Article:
Some of the largest tech companies in the world have signed on to a new agreement to fight terrorism and violent extremism on their platforms, following the attack on a Christchurch mosque that was live streamed on Facebook.
Facebook, Twitter, Google, Microsoft, and Amazon all joined the Christchurch Call, an effort between world leaders and tech companies to fight the spread of violent extremism online. The agreement was announced following a meeting in Paris, organized by French President Emmanuel Macron and New Zealand Prime Minister Jacinda Ardern.
The U.S. declined to join the agreement, saying in a statement that "we continue to support the overall goals," but that "the United States is not currently in a position to join the endorsement."
"We encourage technology companies to enforce their terms of service and community standards that forbid the use of their platforms for terrorist purposes," the White House Office of Science and Technology Policy wrote in a statement.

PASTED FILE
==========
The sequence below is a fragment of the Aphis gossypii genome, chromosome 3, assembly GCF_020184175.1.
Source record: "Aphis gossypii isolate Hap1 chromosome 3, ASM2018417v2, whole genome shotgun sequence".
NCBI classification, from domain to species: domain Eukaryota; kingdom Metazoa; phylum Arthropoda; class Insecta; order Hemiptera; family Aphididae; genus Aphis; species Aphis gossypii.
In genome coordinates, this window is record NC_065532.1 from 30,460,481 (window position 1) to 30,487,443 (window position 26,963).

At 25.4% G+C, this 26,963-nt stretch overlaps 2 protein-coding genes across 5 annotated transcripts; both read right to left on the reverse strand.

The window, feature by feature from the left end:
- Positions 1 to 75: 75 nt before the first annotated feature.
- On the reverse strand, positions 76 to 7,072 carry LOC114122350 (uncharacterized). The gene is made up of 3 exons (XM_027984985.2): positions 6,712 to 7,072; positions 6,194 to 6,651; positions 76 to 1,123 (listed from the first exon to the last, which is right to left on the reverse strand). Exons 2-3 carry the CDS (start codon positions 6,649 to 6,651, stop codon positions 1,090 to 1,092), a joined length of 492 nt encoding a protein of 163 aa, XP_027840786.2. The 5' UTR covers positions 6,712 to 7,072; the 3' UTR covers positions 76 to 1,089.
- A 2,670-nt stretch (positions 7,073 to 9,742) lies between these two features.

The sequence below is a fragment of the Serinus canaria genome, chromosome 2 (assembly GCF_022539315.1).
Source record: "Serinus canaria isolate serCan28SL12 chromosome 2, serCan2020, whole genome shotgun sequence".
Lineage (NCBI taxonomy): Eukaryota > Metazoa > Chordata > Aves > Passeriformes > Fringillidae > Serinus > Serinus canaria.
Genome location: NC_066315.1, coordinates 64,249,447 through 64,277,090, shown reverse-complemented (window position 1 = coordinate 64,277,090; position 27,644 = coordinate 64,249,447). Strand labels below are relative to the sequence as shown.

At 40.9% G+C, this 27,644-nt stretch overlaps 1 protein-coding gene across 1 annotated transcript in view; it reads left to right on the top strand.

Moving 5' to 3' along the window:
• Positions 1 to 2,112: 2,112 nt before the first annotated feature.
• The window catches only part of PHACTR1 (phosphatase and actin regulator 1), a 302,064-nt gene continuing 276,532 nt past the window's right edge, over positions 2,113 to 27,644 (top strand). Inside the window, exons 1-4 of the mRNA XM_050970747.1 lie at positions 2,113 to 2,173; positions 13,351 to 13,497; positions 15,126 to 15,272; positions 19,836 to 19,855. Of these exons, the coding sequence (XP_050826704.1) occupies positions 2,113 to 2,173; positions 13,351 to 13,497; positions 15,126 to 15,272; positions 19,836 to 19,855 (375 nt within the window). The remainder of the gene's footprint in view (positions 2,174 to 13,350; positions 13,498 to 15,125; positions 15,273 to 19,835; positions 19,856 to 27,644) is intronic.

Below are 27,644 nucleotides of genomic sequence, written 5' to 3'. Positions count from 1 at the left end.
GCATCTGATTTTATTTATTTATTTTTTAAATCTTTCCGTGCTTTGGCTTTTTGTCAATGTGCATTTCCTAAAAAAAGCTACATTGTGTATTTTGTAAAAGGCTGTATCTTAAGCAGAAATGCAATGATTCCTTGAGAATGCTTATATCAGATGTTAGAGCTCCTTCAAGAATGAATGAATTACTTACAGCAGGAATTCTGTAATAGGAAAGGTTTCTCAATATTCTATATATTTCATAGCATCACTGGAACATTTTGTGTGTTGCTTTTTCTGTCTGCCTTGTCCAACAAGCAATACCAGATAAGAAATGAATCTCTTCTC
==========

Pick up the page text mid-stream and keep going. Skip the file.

"We continue to be proactive in our efforts to counter terrorist content online while also continuing to respect freedom of expression and freedom of the press. Further, we maintain that the best tool to defeat terrorist speech is productive speech, and thus we emphasize the importance of promoting credible, alternative narratives as the primary means by which we can defeat terrorist messaging."
Under the agreement, Facebook, Google, Twitter, Microsoft, and Amazon agreed to a nine-part plan that includes "identifying appropriate checks on livestreaming, aimed at reducing the risk of disseminating terrorist and violent extremist content online." Earlier, Facebook announced a new "one strike" policy that will prevent people who have violated the company's community standards from live streaming.